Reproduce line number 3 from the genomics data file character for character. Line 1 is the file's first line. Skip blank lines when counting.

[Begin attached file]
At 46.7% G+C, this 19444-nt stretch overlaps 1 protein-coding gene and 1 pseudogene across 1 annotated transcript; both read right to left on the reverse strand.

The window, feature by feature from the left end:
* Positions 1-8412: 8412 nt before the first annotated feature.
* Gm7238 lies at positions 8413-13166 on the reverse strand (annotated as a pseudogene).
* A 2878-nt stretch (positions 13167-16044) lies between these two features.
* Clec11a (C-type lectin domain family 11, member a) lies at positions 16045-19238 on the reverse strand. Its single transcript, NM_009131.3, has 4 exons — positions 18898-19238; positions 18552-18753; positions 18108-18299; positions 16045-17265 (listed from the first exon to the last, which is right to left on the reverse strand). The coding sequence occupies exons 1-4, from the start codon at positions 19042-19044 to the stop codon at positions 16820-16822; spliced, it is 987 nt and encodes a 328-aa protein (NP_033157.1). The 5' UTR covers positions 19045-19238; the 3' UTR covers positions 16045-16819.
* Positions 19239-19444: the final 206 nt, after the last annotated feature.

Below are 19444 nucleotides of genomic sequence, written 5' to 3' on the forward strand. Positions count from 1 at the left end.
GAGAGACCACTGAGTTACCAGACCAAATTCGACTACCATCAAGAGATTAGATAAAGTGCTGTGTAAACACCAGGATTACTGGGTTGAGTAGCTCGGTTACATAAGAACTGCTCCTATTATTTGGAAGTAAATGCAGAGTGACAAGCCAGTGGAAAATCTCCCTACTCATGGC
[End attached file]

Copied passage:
* Positions 1-8412: 8412 nt before the first annotated feature.